Andrew Marvell and Payne Fisher

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The Latin-English bilingualism of seventeenth-century English poetry remains barely explored, and, with the exception of studies of Milton, almost no work has attempted to map the interaction between major English and Latin poems of the period, even when such works were produced in close temporal and geographical proximity and on the same events. This article explores the significance of such interactions through an examination of the relationship between Andrew Marvell's English political poetry of the 1650s and the work of Payne Fisher, Cromwell's poet, who produced a stream of major Latin works in that decade, issued in fine editions several of which were sent abroad to solicit international support for the Commonwealth and Protectorate. With the work of David Norbrook, Nigel Smith, Blair Worden, Nicholas McDowell, James Loxley, Paul Davis and others, the intertextual connections of Marvell's verse have been particularly well explored; but where Fisher's work has been mentioned in passing in relation to Marvell, comment has almost always depended upon Thomas Manley's workmanlike 1652 translation of just one of Fisher's works, not upon Fisher's Latin itself, and has depicted Fisher as the secondary poet, dependent upon or imitative of Marvell. The evidence suggests that the influence ran mostly in the other direction. Marvell and Fisher were both drawing on, and contributing to, a distinctive political poetry of the Protectorate, and our appreciation of both poets is improved by reading them alongside one another.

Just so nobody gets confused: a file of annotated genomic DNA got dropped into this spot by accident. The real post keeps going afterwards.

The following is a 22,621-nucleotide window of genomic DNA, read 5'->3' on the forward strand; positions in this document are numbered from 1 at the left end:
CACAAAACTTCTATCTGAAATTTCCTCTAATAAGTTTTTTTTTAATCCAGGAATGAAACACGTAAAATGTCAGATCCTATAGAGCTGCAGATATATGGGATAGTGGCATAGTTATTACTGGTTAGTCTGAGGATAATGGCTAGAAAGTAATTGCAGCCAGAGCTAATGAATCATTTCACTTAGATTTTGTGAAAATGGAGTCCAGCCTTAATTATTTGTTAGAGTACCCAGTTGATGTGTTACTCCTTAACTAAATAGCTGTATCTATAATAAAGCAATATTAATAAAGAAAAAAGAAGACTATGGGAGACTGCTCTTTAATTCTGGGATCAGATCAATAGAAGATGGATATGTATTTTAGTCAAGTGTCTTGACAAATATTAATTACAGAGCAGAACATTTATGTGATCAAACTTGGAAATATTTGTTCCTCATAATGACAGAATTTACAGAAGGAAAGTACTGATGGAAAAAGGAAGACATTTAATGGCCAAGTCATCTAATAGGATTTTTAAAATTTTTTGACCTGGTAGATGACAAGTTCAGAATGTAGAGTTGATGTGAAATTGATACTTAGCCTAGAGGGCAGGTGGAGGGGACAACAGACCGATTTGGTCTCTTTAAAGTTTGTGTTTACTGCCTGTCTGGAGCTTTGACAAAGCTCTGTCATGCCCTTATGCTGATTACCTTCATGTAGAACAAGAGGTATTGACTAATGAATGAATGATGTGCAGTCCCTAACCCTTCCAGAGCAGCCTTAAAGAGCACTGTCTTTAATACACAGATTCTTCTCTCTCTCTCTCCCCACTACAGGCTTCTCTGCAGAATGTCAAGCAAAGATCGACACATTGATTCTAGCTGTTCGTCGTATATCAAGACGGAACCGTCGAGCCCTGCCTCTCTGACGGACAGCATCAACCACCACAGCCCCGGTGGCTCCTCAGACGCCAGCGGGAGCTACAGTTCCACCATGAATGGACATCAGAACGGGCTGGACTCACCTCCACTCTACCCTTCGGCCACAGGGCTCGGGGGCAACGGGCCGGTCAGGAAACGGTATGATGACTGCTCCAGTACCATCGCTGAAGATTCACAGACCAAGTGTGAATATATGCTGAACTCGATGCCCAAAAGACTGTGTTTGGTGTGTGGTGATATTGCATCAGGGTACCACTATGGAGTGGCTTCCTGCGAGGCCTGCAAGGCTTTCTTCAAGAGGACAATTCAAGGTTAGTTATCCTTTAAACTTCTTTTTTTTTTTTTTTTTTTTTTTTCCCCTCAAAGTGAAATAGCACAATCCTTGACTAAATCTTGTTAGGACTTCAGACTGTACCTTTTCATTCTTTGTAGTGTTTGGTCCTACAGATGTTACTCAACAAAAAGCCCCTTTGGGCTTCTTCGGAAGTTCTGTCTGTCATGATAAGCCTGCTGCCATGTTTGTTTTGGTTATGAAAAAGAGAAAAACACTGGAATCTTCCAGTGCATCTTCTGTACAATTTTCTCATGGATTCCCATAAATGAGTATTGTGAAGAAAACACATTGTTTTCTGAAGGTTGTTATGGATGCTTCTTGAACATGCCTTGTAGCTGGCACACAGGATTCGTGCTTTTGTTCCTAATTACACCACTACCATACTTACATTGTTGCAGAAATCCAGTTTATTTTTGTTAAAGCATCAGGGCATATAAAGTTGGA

Original languageEnglish
Pages (from-to)524–548
Issue number285
Early online date7 Jan 2017
Publication statusPublished - Jun 2017


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